A Maiden man is behind bars for the second time in two months for making methamphetamine after narcotics investigators located both lab remnants and precursors inside a Lincolnton residence Wednesday, the Sheriff’s Office said.
Deputies arrested James Christopher Coleman, 42, of Bob Cook Road, and Brandon Keith Scronce, 33, of 725 Clay Street in Lincolnton, in the incident.
Coleman was first placed in handcuffs on meth charges the end of June after drug officers said they uncovered the largest meth lab operation of its kind this year at his property.
During the bust, deputies spent hours searching Coleman’s home, seizing 30 one-pot labs from inside his residence and an abandoned home behind his house, the Sheriff’s Office said.
Coleman was later released on a $30,000 secured bond.
In Wednesday’s incident, investigators discovered an inactive one-pot meth lab and various ingredients commonly used to produce the potent drug inside a home at 928 White Street in Lincolnton, the Sheriff’s Office said.
Narcotics investigators responded to the city site around 5 p.m. after receiving word of possible drug activity in the area.
Specific chemicals seized included lye, lithium batteries, Coleman fuel, liquid fire, instant cold packs and iodized salt, an agency press release said.
Various residents in the area, who referred to the mill village community as “Goat Hill,” weren’t too surprised to see law enforcement officers swarm the home.
Debbie Bethoulle, who lives directly across the street from where officers said they located the lab, said she frequently witnesses heavy traffic at the residence but always minds her own business.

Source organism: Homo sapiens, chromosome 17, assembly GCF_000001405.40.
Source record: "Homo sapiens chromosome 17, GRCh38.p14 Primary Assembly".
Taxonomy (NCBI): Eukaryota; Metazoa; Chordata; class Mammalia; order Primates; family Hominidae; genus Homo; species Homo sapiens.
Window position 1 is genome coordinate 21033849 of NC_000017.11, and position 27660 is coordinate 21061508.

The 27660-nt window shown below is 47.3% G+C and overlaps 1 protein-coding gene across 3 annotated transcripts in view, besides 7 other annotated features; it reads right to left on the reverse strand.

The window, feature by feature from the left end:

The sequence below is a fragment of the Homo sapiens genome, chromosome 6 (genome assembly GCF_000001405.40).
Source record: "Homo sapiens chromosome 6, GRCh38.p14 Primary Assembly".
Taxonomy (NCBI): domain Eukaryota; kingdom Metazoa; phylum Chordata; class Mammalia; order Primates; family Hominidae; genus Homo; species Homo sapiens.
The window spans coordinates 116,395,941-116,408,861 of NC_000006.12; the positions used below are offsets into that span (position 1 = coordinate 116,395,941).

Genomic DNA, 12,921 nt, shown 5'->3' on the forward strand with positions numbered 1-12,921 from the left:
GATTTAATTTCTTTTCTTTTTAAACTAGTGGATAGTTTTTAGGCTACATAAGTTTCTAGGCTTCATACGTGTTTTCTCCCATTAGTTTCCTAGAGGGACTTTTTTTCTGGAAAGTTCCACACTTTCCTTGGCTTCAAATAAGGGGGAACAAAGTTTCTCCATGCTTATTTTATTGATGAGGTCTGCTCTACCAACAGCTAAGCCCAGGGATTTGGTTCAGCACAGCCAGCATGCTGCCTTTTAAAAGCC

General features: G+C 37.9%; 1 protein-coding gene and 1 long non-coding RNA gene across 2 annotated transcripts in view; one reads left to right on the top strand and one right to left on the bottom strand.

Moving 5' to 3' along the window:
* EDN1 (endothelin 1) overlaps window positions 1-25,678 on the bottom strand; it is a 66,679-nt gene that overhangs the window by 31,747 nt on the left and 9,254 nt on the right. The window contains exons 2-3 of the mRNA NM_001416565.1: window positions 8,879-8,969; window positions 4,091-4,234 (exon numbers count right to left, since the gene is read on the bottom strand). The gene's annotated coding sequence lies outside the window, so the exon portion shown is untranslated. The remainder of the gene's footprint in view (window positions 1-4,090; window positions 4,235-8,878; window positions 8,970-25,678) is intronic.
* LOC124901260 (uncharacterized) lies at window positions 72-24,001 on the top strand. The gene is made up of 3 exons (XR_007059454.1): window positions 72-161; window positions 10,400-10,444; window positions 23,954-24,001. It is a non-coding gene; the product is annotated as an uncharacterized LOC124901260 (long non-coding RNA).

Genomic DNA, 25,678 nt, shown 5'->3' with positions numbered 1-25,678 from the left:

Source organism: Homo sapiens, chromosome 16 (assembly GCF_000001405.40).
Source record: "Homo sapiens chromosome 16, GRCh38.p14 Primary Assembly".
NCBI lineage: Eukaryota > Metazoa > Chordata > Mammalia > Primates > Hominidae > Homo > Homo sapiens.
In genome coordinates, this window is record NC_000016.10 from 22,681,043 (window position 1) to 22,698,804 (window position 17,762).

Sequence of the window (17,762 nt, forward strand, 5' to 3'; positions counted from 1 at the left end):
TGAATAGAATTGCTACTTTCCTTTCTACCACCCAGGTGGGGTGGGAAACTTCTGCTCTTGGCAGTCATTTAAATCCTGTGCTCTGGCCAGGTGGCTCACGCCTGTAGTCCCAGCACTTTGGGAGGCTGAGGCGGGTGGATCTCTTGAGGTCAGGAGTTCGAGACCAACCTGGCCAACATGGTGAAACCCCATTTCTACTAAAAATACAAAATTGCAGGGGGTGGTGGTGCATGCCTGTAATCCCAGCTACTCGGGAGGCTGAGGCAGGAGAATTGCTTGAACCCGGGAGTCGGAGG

“I don’t try to get involved,” she said.
After only seven years in Lincoln County and two years at her White Street residence, Bethoulle wants to move to a better, less crime-ridden area, she said, particularly since her 10-year-old grandson lives with her.
She was relieved to hear officers finally cracked down on her neighbors.
“Thank God,” she said. “Enough is enough.”
Other White Street neighbors said they first grew concerned that evening when they heard a small explosion at the home.
Michelle Frady, in particular, couldn’t understand why her dogs were frantically barking at the time, but after she spoke with other area individuals she determined the animals’ excitement must have stemmed from the loud noise.
Investigators said an aerosol can blew up behind the residence but was unrelated to the meth lab.
Frady also noted that nearly a year ago officers were called to the same house where Coleman and Scronce were arrested. She said individuals at the home were fighting and disturbing the area at the time.
Jesse Jones, on the other hand, was more shocked than Frady and Bethoulle to see the display of law enforcement vehicles on his street this week.
The area homeowner, who works third shift and lives with his wife and two children, was asleep for most of the day but said he woke up just as the arrests and residential search were taking place.
He called the alleged drug activity “surprising.”
Both suspects remain in the Harven A. Crouse Detention Center without bond and face one felony count each of possession and distribution of methamphetamine precursor chemicals and manufacturing methamphetamine.
The North Carolina Department of Correction website showed Scronce has a lengthy criminal rap sheet in the county.
Not only did he spend multiple years in prison for second-degree kidnapping in 2009 but also maintains felony convictions for more than one instance each of breaking and entering and larceny.
Additional misdemeanor offenses to Scronce’s name include assault on a female, second-degree trespassing and assault with a deadly weapon.